Before any aquarium can support livestock, whether fish or invertebrates, it must be completely “cycled”—another way of saying that biological filtration must be fully established in the system.
What exactly does that mean? A system is considered cycled when it has been colonized by beneficial bacteria that convert deadly ammonia - produced through the waste and respiration of fish, the decomposition of organic matter (e.g., fish food), etc. - to less harmful byproducts.
One form of bacteria converts ammonia to nitrite, which is still deadly to marine livestock. Then, another form converts the nitrite to nitrate, which is relatively harmless in lower concentrations. Partial water changes must be performed on a routine basis to prevent nitrate from accumulating to harmful levels.
How does the cycle get started?
Cycling is not simply a matter of allowing an aquarium to operate for some predetermined amount of time before adding fish or invertebrates. You can operate a new aquarium from now until the end of time and get no closer to establishing biological filtration—unless you somehow introduce ammonia.
One such method is feeding the tank—literally adding fish food on a daily basis and allowing it to decompose, thereby producing ammonia. There are also ammonium chloride solutions specifically targeted at aquarists.
Another way is by using CaribSea Arag-Alive Sand. Arag-Alive!™ makes it easy to set up an aquarium. It’s ready to work, clears quickly, and contains millions of live bacteria to cycle super fast and create a natural biological balance. Arag-Alive!™ suppresses the dreaded “new tank syndrome”, compresses the ammonia cycle, and discourages nuisance algae. In fact, independent labs prove Arag-Alive!™ cycles days faster than other brands of live sand.
The preferred way is cycling with CaribSea’s Arag-Alive sand and LifeRock. LifeRock provides everything you need to get the cycle going in one convenient package, including:
• The beneficial aerobic nitrifying bacteria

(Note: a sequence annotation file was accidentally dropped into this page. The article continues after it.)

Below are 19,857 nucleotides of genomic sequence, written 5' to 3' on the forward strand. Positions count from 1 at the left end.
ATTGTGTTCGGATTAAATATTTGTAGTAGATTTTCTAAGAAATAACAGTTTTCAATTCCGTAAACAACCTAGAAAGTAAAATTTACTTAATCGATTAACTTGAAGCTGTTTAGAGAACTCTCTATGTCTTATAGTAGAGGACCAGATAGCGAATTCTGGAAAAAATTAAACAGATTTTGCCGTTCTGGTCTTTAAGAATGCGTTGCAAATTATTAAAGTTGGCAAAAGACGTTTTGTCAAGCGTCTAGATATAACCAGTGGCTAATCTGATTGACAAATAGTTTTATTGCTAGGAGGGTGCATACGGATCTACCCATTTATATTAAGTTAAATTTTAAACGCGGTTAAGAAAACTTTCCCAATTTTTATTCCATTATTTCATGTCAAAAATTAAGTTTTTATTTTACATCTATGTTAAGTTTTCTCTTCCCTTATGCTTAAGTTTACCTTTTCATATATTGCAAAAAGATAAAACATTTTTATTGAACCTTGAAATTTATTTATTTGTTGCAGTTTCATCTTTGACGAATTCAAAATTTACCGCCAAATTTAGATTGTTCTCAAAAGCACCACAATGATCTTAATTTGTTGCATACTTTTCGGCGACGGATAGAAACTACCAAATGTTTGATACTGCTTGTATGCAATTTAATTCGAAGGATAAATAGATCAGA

• The perfect porous substrate to allow bacterial populations to flourish
What do I do during the cycle?
It is recommended to dose daily with a quality bacteria product such as Brightwell Microbacter 7, or Seachem Stability, for the first few weeks of the cycle.
During the cycle, you can expect to have a dirty tank. We recommend that you clean the tank and clean or change the filters. Atlantis recommends that you leave the lights off for the duration of the cycle. This will allow for a bio film to develop on the rock which in previous experiences has been successful in minimizing the diatom outbreak as seen in the pictures. It is also beneficial to not utilize the skimmer until after day 10-14. This action allows the food for the biofilm to develop. You will also want to monitor the process with quality ammonia, nitrite, and nitrate test kits. As the cycle progresses, you’ll measure spiking and declining ammonia and nitrite levels followed by the appearance of nitrate.
How do I know when my tank is cycled?
When ammonia and nitrite are no longer measurable and nitrate is beginning to build up, the system is considered cycled and it’s safe to start adding livestock very slowly and incrementally. It’s important NOT to introduce a large amount of livestock to a newly cycled tank. If done, it could kick off another cycling guaranteed to kill your fish.